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    Speed Review: Dying for a Paycheck

    Speed Review: Dying for a Paycheck

    Speed Review: Dying for a Paycheck

    How Modern Management Harms Employee Health and Company Performance - and What We Can Do About It

    by Jeffrey Pfeffer

    In Dying for a Paycheck, Jeffrey Pfeffer discusses numerous examples where organizations have allowed management practices that literally sicken and kill their employees. A range of topics is explored including layoffs, health insurance, work-family conflict, work hours, job autonomy and why people remain in toxic environments. Dying for a Paycheck offers guidance and practical solutions that all of us - employees, employers, and the government - can use to enhance workplace wellbeing.

    Review

    The modern management mantra of “doing more with less” in the endless pursuit of “maximized shareholder value” has, according to author Jeffrey Pfeffer, led us to a work environment where the term “toxic” can no longer be applied to blue collar work alone.

    In his new book, Dying for a Paycheck: How Modern Management Harms Employee Health and Company Performance –– and What We Can Do About It, Pfeffer argues that the physical dangers of working in such places as coal mines, oil rigs and chemical plants have been “largely eliminated” by the oversight of the Occupational Safety and Health Administration (OSHA).

    By contrast, the stressful nature of the modern work environment is not subject to OSHA reporting or intervention and is simply accepted as the nature of the beast. Workers now face unrelenting job demands characterized by unrealistic deadlines, insufficient resources and an increasingly diminished division between work life and home life.

    Pfeffer identifies a disturbing contrast in how companies are responding to increasing customer expectations of economic stewardship and corporate social responsibility (CSR), with no apparent concern for the toll on their employees facing increased workloads with fewer resources.

    The data available to quantify this toll is not hard to find. Employee surveys identify stress as both the number-one problem at work and the number-one reason for seeking opportunities elsewhere. The physical consequences of workplace stress are estimated to cost the U.S. healthcare system as much as $200 billion a year, with a corresponding cost to U.S. employers of over $300 billion annually in employee turnover and lost productivity.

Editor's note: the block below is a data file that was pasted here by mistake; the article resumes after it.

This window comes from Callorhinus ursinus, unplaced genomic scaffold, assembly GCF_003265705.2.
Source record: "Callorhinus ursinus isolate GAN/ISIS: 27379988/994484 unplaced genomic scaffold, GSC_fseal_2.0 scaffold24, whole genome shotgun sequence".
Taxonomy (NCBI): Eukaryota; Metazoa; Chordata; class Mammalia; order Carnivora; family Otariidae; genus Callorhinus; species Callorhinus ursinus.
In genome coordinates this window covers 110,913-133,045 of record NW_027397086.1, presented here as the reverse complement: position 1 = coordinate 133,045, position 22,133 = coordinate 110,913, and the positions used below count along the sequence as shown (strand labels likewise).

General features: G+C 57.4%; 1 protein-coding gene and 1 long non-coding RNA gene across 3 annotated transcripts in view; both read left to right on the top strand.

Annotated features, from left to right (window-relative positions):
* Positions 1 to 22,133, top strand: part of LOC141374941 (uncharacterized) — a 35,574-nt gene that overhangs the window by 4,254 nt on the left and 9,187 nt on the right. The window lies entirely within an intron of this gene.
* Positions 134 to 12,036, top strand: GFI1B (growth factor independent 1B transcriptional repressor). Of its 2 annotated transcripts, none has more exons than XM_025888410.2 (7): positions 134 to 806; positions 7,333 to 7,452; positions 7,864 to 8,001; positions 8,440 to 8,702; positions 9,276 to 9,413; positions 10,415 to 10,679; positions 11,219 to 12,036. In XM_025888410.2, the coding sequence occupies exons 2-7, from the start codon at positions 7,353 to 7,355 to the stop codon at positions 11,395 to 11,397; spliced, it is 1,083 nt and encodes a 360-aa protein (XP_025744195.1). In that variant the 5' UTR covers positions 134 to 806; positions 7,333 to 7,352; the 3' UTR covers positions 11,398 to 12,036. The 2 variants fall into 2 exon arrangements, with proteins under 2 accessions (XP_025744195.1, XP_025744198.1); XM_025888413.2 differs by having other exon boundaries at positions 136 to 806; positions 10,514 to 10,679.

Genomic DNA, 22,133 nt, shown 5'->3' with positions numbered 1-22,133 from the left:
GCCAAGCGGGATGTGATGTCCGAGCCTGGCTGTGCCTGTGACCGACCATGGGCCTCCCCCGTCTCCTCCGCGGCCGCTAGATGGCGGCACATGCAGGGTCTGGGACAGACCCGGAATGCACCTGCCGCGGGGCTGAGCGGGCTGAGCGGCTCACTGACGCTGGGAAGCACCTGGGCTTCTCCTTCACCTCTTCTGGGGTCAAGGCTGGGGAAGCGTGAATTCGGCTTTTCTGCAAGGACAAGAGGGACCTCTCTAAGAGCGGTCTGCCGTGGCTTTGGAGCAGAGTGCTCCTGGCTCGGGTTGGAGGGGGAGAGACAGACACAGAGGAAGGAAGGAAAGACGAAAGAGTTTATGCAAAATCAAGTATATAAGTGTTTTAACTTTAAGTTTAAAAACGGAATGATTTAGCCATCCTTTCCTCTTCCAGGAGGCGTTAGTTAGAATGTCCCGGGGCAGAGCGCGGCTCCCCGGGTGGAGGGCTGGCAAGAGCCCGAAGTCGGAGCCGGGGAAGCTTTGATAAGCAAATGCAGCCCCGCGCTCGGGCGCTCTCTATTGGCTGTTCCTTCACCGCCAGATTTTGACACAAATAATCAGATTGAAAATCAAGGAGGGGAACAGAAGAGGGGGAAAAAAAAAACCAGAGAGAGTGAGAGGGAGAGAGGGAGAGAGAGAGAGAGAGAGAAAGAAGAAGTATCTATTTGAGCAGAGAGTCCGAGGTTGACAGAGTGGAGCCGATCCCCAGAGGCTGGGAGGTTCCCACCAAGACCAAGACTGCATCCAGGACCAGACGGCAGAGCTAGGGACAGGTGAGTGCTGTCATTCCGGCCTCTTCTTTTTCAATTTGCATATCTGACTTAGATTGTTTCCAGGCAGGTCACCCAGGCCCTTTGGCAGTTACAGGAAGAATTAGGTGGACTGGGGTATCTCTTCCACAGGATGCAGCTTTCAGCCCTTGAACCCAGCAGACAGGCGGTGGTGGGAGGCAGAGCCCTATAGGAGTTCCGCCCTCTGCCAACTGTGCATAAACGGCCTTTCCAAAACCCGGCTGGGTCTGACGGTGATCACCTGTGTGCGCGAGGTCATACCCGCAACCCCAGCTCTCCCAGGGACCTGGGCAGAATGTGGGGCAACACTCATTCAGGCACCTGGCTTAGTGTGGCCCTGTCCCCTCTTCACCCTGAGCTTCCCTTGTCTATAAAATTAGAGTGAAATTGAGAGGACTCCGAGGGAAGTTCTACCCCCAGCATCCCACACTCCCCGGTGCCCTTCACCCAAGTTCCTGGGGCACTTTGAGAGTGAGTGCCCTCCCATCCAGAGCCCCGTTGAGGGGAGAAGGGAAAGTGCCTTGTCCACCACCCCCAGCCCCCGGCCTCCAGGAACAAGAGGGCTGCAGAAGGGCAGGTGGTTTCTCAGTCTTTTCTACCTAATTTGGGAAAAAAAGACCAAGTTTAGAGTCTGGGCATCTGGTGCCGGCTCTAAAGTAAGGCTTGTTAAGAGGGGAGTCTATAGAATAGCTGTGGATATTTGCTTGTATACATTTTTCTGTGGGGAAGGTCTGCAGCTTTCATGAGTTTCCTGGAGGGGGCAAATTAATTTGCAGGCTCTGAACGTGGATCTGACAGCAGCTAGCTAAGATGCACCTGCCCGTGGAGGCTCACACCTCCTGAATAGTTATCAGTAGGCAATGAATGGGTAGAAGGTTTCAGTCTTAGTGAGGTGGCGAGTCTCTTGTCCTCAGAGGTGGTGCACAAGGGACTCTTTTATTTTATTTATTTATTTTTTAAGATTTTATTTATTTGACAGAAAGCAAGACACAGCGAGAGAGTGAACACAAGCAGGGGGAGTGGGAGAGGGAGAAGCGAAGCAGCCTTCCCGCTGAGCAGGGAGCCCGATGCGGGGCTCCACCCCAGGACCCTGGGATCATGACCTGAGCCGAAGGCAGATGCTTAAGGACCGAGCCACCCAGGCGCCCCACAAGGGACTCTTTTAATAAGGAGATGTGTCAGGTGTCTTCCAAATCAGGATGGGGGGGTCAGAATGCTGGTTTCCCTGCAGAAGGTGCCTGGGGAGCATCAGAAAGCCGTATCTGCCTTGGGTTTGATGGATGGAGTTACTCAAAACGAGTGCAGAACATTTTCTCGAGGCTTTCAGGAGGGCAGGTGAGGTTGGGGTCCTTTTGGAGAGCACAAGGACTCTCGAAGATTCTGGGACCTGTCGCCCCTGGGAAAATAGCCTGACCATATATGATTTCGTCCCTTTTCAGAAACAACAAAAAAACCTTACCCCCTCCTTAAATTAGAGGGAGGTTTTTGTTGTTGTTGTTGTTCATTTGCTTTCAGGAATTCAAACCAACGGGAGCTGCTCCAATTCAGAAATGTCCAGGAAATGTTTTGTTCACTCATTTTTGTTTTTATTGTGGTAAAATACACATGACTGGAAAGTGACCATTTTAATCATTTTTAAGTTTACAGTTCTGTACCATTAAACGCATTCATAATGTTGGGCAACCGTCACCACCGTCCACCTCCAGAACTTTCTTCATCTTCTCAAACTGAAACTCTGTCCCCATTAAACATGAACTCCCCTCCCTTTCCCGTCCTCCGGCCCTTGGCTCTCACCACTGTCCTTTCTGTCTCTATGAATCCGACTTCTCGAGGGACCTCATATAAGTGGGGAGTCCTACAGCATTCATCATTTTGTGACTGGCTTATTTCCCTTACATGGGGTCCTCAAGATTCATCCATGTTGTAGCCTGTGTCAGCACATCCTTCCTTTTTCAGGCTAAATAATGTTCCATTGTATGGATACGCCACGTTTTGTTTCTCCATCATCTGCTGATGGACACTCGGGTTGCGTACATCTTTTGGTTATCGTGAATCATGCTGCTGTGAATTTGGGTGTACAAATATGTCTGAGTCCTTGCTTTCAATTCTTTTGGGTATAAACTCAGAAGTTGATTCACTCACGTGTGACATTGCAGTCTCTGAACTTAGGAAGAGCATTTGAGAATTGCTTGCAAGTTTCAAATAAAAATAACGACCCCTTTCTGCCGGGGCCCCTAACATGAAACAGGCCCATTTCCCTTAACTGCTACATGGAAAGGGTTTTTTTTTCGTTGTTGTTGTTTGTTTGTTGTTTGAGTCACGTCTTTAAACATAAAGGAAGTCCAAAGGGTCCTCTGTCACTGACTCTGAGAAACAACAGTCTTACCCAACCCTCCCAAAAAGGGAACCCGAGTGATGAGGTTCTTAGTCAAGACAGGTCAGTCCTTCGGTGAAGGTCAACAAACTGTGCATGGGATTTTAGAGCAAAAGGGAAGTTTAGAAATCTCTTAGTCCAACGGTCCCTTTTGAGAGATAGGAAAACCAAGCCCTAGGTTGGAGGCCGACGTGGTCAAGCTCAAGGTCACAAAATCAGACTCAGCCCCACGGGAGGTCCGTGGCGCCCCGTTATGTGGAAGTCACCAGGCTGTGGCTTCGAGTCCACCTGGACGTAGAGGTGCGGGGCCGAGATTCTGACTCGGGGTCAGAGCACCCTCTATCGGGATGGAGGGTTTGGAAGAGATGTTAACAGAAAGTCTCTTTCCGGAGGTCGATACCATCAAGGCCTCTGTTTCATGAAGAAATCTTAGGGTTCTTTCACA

Results-oriented management practices leave no room for the “human sustainability” approach of an engaged, motivated and creative workforce. Employees that can’t stand the pace, it seems, can be easily replaced.

    It Doesn’t Have To Be This Way:

    The author makes an impassioned plea for companies to consider the physical and mental health of their employees.

    Driving people too hard will ultimately fail any measure of organizational efficiency and profitability if the psychosocial costs of diminished physical and mental health, extended absences and increased turnover are included. Pfeffer argues that such toxic work practices constitute a form of social pollution.

    If we, as consumers and shareholders, continue to permit, if not encourage, these stressful work environments by our continued patronage, these social polluters will have no cause to change.

    The epidemiological literature on the mental and physical consequences of extended exposure to a toxic work environment is extensive. Alcohol abuse, chemical dependence, weight gain, family relationship problems and even post-traumatic stress disorder (PTSD) have been documented with increasing frequency.

    The author presents a remarkably simple five-step path to human sustainability:

    1. Measure health and well-being in the same way as environmental pollution and impact.
    2. Call out social polluters for their toxic practices and workplaces and force them to change, using social pressure.
    3. Develop social policies that reflect the true costs and consequences of these toxic practices so that companies pay their share of the costs of the ill health they create.
    4. Anticipate excuses from those companies that will refuse to confront the issue. This is not an industry-specific issue, nor a nature-of-the-beast issue.
    5. We must insist that organizational leaders prioritize the issue instead of just paying lip-service and then sacrificing any commitments at the first sign of economic distress.

    Dying for a Paycheck delivers a clarion call for a new social movement focused on human sustainability. The call is supported by an impressive trove of research data and examples. The financial and moral arguments are clearly explained, but it remains to be seen if companies will acknowledge the existence of the problem.